Invasion by Tuta Absoluta: Tomato farmers in Kano count losses
Tomato farmers in Kano State are currently counting losses incurred as a result of pest attacks on plantations in the state.
The resurgence of the deadly crop disease – Tuta Absoluta at the early period of dry session has crippled hectares of cultivated farms, leaving growers in irreparable losses running into millions of naira.
Although experts say vegetables such as tomato is naturally susceptible to pest attacks, but the current extent of devastation on farms in Kano may widen the supply gap in markets across the country.
The state Chairman of Tomato Out-Growers Association of Nigeria (TOGAN), Mallam Sani Danladi told The Guardian that over 700 growers were affected by the recent outbreak of Tuta Absoluta in the state.
According to him, more than 300 hectares of land with produce running into over N1.2b have been destroyed by the disease in the last six months, affirming a possible shortage of the commodity in near future.
Available records showed that the first outbreak of Tuta Absoluta on tomatoes in Africa happened in Niger Republic and Senegal in 2015. The disease was eventually noticed later in the year in Nigeria, specifically in Daura, Katsina State. Kano had the first share of this experience in 2016 when the pest wreaked havoc on farms leaving farmers with hundreds of million of losses.
According to Danladi, “We have noticed the pest attack in Garun Mallam Local Council and some parts of Bunkure council. From our previous experiences, we suspected that the pest is Tuta Absoluta. We have taken measures on our part and we have written to government agencies, including state and the Federal Ministry of Agriculture notifying them of the attack.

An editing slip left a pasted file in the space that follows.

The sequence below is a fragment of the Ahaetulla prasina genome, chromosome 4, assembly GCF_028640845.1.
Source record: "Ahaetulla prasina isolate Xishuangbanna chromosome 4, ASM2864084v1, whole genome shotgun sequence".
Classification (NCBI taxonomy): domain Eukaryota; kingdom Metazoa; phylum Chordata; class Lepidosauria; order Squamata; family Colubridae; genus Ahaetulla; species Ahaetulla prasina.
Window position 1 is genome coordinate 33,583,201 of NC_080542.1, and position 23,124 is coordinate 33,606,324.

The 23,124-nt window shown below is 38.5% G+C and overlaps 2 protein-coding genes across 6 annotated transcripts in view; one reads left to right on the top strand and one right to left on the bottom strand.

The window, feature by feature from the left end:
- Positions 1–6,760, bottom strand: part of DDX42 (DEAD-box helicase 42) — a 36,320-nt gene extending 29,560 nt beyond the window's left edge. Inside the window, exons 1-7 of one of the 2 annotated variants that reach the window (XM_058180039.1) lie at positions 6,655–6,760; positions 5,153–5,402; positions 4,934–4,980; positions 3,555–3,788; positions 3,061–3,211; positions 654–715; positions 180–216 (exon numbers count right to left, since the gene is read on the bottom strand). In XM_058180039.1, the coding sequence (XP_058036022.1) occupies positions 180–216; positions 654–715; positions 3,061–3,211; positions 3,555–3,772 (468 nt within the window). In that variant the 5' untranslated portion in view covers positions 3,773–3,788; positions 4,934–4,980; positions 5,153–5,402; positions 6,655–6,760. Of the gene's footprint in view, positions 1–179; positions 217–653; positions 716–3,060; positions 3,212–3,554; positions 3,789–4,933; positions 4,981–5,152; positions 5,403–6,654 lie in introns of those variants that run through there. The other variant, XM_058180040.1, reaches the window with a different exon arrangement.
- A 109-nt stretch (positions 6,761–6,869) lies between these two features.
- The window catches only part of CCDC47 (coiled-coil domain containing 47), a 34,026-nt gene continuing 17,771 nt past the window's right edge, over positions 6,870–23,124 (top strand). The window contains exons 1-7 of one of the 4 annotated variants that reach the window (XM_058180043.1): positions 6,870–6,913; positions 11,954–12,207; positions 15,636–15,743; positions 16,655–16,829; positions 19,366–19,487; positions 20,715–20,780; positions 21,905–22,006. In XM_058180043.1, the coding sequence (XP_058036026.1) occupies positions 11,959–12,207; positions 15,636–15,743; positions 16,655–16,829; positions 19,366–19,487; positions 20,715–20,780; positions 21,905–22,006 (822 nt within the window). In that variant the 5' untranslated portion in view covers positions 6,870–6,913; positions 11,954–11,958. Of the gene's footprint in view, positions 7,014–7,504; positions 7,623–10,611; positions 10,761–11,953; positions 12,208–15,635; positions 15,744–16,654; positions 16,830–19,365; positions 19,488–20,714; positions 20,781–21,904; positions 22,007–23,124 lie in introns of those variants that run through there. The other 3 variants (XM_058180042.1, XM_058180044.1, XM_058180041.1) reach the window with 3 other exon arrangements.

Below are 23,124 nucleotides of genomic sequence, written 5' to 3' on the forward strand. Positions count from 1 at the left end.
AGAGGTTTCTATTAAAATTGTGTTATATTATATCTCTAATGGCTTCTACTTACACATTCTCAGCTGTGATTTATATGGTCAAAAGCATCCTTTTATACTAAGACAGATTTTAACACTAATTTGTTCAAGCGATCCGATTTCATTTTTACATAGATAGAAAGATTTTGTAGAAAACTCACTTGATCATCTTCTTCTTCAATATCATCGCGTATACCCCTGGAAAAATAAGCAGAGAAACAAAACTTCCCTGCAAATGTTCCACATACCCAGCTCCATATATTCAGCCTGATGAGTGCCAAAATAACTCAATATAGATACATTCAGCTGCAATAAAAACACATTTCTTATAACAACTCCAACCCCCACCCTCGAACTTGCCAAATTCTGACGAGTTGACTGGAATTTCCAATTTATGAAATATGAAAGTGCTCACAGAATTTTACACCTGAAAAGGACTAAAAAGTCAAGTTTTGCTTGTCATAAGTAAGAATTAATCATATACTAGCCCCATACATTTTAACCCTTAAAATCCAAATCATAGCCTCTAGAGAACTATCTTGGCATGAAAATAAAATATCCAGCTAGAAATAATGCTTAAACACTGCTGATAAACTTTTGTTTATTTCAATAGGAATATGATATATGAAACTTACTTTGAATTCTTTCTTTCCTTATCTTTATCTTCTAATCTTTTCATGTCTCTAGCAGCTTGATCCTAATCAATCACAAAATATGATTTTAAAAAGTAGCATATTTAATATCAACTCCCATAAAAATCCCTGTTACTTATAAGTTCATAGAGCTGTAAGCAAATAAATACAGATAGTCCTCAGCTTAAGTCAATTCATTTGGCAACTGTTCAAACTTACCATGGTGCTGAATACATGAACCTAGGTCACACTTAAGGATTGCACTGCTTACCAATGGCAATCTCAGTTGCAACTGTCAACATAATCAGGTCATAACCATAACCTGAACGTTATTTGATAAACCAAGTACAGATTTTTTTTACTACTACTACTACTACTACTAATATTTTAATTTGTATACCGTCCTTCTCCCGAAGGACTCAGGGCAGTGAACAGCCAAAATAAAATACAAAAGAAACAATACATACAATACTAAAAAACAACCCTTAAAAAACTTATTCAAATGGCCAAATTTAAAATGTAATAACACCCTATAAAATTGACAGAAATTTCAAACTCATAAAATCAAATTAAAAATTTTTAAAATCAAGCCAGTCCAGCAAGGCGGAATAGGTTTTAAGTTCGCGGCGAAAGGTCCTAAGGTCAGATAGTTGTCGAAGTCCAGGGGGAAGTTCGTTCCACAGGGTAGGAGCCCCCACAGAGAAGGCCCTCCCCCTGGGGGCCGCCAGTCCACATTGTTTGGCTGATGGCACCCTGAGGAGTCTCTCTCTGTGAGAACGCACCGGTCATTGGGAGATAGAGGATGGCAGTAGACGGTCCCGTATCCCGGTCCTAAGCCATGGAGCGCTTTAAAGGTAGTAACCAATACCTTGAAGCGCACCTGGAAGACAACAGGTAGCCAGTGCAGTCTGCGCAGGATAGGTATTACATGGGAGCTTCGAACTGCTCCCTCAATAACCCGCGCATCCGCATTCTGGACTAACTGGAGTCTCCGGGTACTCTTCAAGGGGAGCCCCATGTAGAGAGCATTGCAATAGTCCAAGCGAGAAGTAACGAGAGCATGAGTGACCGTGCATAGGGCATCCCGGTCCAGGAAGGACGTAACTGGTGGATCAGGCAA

“We hope government will intervene as quickly as possible before the damage start building up negative impact in the market and part of the impact is a shortage in supply, which means that the little that will be supplied will be very expensive.
“We have witnessed similar attacks – more dangerous ones in 2016 and 2020 and I can confirm to you that government intervention through international NGO actually helped a lot. There was support in terms of input and capacity building. But since we started noticing the attack this year – from the middle of the dry session, we have not received any assistance,” Danladi said.
Kabiru Dakasoye, who grows tomatoes and other vegetables in commercial quantity in Dakasoye village in Garun-Mallam local council, narrated how he lost about N5m to the deadly pest on his two hectares plantation.
“We thought year 2020 would be the last and end of Tuta absoluta on our production until recently, exactly towards the beginning and middle of dry season. I lost my entire produce on two hectares of land to the pest, running into about N5m – if sum up both production cost and profit.”
Dakasoye lamented that he has not received any intervention from government since the invasion of the pest on their farms.
Another tomato farmer in Kadawa village, Kura local council, Yahaya Usman, said he incurred about N3m loss to the pest attack.
“I lost all my investment on my two hectares of land after the pest attack that damaged the produce. My cost of production include labour and other input running into N3m cannot be recovered any more except government intervenes.”